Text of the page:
The recent releases of the Challenger Job-Cut and ADP Employment reports provided good news. The job cut report showed a decline in the planned number of layoffs from 36,855 last month to 32,239 this month. This puts layoffs at the second lowest level since the end of the last recession. Furthermore, planned job cuts have plummeted from almost twice that level in May when planned layoffs had surged to 61,887 from 40,559 in the prior month. The chart below shows the relationship between the 3-month average of planned job cuts, which fell to 35,548 this month from 45,431 in July, and the 4-week average of initial jobless claims. The recent decline in planned layoffs bodes positively for improvement in jobless claims in the weeks ahead.
The ADP Employment report also came in much stronger than expectations showing an increase of 201,000 jobs. Last months report was also revised higher by 10,000 jobs to 173,000. There were modest advances in manufacturing, finance and construction with the primary job gains focused in the retail/service space. The problem with that, of course, is that many of these are low paying and temporary jobs. Government sector jobs decreased more modestly than they did in the prior month and we may be getting close to the end of the bloodletting from state and local governments.
The average work weak held steady at 34.5 hours but average hourly earnings growth slipped to 0.1% from 0.3% in July. Working longer hours for less money has been the post-recession recovery mantra.
The Good News For Tomorrows BLS Jobs Report
The ADP report, even with its blemishes, is good news for Friday’s employment report. I am currently estimating an increase of 175,000 jobs with the unemployment rate holding steady at 8.3%. This is stronger than consensus forecasts for 125,000 jobs. The BLS reported an increase of 163,000 jobs for the month of July. Furthermore, with estimates only at 125,000, the average seasonal adjustment factor since August of 2000 is 208,000 jobs. This also does not include any boost from the “birth/death” adjustment model. Therefore, it is very likely that tomorrows job report could well surprise to the upside with a number even stronger than my current estimate.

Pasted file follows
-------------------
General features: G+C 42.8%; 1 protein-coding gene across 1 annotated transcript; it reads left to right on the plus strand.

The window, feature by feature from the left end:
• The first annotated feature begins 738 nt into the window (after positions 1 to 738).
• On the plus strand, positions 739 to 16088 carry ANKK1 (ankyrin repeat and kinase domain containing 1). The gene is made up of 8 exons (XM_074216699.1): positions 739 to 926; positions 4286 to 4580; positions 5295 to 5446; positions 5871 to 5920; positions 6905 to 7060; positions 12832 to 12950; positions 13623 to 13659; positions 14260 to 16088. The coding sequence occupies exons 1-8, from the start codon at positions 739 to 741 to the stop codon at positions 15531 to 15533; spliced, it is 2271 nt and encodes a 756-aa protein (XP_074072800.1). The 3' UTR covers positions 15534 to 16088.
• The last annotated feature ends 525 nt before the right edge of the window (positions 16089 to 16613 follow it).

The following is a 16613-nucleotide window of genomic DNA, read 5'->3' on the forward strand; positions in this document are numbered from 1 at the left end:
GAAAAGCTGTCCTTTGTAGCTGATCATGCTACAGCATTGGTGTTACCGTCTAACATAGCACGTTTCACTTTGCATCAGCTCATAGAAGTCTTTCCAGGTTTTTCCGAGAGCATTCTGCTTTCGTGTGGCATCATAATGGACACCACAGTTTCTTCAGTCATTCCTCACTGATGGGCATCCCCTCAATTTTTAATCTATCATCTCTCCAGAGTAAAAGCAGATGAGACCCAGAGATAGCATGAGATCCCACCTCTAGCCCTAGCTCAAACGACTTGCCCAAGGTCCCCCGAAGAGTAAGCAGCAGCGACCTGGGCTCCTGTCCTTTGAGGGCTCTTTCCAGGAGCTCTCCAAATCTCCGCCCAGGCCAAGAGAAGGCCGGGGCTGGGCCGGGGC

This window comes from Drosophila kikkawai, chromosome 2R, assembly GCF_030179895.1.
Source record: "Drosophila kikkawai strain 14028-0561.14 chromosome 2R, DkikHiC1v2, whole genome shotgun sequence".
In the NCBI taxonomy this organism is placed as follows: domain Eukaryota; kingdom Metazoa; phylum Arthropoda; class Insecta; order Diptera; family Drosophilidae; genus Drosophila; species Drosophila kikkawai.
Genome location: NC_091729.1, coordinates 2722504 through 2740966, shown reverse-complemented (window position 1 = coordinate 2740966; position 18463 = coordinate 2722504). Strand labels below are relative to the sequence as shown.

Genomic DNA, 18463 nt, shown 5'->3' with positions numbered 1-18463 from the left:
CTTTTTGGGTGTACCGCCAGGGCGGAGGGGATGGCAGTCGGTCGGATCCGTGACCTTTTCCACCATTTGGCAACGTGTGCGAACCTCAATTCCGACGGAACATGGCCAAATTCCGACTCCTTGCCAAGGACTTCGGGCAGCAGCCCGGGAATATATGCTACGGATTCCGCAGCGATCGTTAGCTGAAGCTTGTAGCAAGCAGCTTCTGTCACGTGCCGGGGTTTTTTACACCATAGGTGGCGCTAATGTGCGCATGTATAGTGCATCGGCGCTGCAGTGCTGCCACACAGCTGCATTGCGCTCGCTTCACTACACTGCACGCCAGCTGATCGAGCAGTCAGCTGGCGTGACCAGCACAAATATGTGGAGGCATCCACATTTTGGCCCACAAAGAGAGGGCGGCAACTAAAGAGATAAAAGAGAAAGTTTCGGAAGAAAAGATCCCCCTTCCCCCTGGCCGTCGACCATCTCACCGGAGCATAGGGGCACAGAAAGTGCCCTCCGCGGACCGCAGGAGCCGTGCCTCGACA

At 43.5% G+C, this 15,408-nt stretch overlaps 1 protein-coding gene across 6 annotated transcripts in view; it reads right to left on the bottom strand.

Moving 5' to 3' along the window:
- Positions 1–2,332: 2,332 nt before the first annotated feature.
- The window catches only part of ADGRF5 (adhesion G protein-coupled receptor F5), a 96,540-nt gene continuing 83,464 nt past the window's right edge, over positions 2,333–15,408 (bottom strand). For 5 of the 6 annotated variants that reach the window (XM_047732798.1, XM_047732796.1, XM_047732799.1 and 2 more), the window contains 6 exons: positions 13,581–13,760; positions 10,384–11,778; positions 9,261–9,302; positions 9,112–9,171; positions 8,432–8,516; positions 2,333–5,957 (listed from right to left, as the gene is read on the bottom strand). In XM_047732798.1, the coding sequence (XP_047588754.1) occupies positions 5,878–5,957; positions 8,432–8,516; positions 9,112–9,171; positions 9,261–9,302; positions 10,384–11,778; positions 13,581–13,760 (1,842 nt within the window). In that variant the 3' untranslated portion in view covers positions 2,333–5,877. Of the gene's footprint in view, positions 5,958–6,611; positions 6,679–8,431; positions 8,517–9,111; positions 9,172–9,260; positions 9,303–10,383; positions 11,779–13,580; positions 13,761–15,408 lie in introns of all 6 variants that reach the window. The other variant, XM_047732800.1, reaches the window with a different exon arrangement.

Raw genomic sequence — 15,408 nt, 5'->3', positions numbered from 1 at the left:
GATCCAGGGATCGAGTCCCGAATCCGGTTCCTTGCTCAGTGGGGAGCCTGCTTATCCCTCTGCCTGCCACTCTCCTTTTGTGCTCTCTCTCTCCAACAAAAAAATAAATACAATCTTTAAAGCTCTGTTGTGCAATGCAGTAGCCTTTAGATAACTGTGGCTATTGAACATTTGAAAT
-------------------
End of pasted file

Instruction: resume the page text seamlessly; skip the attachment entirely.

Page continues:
The chart shows the close, but not always exact, relationship between ADP and the BLS report.
Why Good Employment News Is Really Bad News
However, all this good news on the jobs front has a dark side. The bad news of today’s job report, as we have discussed recently, is that this will keep the Fed on the sidelines through the election. With the economic data holding ground, the markets at highs for the year, and interest rates contained at low levels, there is very little reason for the Fed to initiate a further rounds of stimulative action at this time.
Therefore, while the markets have held out on “hope” for further QE since the beginning of summer, if tomorrow’s job report is stronger than currently expected it will remove one of the Fed’s primary worries. Inflationary pressures have risen in the last couple of months as well from higher food and energy costs which is also likely to keep the Fed sidelined for now as QE programs boost food and energy pressures which impacts the consumer.
While employment is showing improvement, and financial markets push highs of the year, it is also not translating into consumer confidence. As we discussed in “QE3 Mechanism Is Broken” in 2010 the Fed picked up a third mandate, besides full employment and stable pricing, which was to boost asset prices to restore consumer confidence. As we showed in the chart below – rising asset prices are not currently boosting confidence which is a problem for the economy going forward and also provides another road block to further QE programs.
While Bernanke did state for a third time, in as many meeting announcements, that the Fed will“act with accommodative policy as necessary” this has never meant specifically QE programs. It is likely that the Fed will announce extending the ultra-low interest rate policy through 2015 at the next meeting and there are other options available.
If the employment news comes in as expected tomorrow then the markets will have to begin adjusting their expectations downward for further assistance from the Fed. However, isn’t an improving economy, without artificial life supports, a good thing?
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